See also the topic Project Lyta Materials Research


The cabinet will be a robust, sculpted form about 3 x 2 x 0.4 meters in size. The surface will be covered with a membrane designed to enhance the tactile qualities of the interaction. Underneath this membrane, the installation will consist of a frame articulated with a system of closely spaced plates. The plates are to be coupled to an internal mechanism actuating the local inward and outward displacement. A depiction of one of the simplest possible skeletons:



The internal structure will consist of a set of staggered frames. These will be designed to isolate the surface from the actuating mechanism, and to provide a mounting substrate for the actuators themselves. The isolation frame will also serve to brace and align the mechanical translation mechanism, depicted here as a rod:


Quicktime Animated interior sequence.

Some collected research on actuation and sensing is available under Project Lyta Materials Research


Human Touch Sensing for Actuators in Haptic Interfaces: Good overview of quantification of human tactile and kinesthetic sensing capabilities:

After surveying many possible solutions, there are two main categories of actuation we are considering: electrical and pneumatic. (Those we have found to be best adapted to our needs will be described in more detail here time permitting.)

In autumn 2004 we have decided for a pneumatic system from Merlin:

Illustration of system integration with muscle-type actuators:




Among the options we are considering are:

  • Position-dependent switches
  • Pressure sensors (force-sensing resistors)
  • Stretch sensors
  • Other position encoders

Although still looking around, most probably our chosen system will be the FSR pressure sensors from LuSense (

product description:

Over the front panel of the installation a membrane will be stretched in order to improve the tactile qualities of the tablet. This material and design research is underway by Rachel Wingfield, Maja Kuzmanovic, Evelina Kusaite. The membrane might be designed in 3 layers:

  • outer layer made from a strong, transparent, elastic membrane such as the 'technoGel':, a shape memory polymer that, when pressed moulds itself to the shape of each individual, in 3 axis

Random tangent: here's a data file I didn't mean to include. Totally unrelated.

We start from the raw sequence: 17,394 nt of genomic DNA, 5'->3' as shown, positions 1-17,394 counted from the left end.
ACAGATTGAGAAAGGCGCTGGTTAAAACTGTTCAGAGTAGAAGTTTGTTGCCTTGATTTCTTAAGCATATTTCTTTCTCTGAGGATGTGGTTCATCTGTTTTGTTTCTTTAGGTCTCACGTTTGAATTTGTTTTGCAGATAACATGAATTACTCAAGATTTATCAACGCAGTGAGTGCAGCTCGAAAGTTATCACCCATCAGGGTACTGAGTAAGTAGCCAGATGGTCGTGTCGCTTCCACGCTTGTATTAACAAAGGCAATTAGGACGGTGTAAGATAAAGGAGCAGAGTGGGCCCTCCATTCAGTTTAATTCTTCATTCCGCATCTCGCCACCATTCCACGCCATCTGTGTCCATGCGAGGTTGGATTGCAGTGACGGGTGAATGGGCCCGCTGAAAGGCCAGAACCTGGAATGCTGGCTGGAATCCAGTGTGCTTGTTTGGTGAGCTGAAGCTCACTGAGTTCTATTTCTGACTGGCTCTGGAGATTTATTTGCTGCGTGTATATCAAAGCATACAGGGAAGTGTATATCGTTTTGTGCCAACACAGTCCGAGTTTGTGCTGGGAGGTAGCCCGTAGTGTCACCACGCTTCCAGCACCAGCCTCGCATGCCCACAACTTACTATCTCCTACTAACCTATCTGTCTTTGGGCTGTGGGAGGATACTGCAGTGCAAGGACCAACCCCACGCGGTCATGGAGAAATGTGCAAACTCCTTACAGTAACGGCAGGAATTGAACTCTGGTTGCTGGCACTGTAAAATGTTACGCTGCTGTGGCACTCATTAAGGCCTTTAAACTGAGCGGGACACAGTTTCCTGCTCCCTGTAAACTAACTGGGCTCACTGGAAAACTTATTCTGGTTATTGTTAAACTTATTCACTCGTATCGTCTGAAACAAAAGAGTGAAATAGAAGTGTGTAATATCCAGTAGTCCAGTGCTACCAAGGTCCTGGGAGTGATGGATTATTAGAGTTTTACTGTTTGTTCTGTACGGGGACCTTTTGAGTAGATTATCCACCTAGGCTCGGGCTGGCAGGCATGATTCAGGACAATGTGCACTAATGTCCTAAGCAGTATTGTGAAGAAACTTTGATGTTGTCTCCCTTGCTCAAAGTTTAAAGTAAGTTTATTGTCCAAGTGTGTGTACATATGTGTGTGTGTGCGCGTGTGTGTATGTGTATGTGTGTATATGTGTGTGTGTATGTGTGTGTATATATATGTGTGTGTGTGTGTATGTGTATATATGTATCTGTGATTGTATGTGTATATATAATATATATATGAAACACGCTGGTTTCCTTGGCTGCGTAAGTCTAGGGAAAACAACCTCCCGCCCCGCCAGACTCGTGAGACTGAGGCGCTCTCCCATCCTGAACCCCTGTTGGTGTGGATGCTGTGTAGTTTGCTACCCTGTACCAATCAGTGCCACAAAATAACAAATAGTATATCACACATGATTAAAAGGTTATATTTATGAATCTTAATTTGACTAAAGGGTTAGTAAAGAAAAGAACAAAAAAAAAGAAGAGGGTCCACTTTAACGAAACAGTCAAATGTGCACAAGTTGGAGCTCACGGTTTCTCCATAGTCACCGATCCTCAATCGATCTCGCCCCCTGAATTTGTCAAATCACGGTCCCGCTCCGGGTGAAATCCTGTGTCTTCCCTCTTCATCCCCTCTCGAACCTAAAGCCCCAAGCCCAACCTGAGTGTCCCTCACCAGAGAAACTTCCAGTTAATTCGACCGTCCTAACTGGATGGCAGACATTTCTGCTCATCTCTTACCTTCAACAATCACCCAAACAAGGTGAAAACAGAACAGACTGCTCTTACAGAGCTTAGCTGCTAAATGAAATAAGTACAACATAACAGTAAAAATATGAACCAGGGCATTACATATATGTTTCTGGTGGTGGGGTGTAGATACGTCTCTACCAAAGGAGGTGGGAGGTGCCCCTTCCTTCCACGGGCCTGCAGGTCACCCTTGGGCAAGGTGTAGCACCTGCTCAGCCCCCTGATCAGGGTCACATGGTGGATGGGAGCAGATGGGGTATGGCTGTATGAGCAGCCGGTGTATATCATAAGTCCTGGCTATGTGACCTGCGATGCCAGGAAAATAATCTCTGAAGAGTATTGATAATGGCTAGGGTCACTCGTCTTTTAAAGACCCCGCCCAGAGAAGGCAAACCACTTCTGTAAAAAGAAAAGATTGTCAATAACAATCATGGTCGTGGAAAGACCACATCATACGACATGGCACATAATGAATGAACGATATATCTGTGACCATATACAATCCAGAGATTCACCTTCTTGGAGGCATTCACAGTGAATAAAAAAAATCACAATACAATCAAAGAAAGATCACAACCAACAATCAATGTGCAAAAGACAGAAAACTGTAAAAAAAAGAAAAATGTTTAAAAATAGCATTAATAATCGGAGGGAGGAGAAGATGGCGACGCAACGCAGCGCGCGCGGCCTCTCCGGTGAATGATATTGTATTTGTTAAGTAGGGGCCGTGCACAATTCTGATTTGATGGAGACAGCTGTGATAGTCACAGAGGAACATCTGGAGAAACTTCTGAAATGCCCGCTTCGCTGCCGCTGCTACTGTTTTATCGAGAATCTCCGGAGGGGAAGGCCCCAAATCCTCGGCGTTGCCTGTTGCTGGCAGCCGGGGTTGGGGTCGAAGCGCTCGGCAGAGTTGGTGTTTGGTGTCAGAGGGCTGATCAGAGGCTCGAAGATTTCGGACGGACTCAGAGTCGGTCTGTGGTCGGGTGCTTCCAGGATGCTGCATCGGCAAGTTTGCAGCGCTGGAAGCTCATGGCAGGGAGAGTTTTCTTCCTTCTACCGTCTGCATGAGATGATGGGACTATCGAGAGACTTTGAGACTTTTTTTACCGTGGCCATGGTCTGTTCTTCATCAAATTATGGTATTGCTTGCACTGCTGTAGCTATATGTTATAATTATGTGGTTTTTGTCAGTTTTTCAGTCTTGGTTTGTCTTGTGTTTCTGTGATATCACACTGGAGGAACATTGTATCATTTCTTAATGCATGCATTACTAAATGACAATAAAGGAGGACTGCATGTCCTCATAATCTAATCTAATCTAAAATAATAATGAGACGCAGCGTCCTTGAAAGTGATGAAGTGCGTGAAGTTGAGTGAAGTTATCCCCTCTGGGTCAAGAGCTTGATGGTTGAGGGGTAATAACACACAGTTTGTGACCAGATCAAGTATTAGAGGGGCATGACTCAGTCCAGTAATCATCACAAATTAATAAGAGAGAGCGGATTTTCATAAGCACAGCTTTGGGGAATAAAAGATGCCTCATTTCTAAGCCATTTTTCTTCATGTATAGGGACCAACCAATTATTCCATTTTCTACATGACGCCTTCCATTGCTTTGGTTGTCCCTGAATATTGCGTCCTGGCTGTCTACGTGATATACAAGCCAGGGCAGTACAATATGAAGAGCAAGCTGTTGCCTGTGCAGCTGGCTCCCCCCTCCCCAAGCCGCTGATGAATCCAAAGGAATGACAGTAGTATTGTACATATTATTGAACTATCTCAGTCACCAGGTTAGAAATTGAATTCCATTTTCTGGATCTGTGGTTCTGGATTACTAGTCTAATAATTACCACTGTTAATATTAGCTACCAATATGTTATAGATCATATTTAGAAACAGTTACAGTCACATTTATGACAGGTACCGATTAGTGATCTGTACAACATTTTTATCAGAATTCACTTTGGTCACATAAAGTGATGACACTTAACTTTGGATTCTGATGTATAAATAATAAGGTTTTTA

• chromic or light emiting materials to enchance the visual feedback of the touch - when pressed emits colour light (see ProjectLytaMaterialsResearch and ActiveMaterials for more information)
  • potentially a piezoelectric sensor-actuator composite (such as the adaptive materials from - although this proves not to be feasible in the given time frame

This will involve a set of microcontrollers and network interfaces provided by Merlin and FoAM. A computer will be embedded in the installation (potentially running custom built software as well as Max/MSP or PD.) This part of the installation will be decided on in the coming months.

Research results from the 2002 FoAM public Lyta prototype event in Antwerp at MUKHA:

  • the 'pin cushion' idea is playful enough even at very low resolution (10-15cm)
  • when the players know that they are interacting with a person, they tend to become more engaged, playful, but also aggressive
  • the more displacement of the pins, the more force people tended to use
  • rather than transmitting touch, this installation transmitted force
  • attention span lasted for not more than 5 minutes at the time. Larger groups 1-2 minutes.
  • better resolution is needed for transmission of shape data
  • a membrane is crucial for structural integrity
  • smooth and subtle motion could diminish violent tendencies
  • not much instruction is needed. The interaction seemed to be clear enough, with just one notice ' wash your hands and touch the walls'
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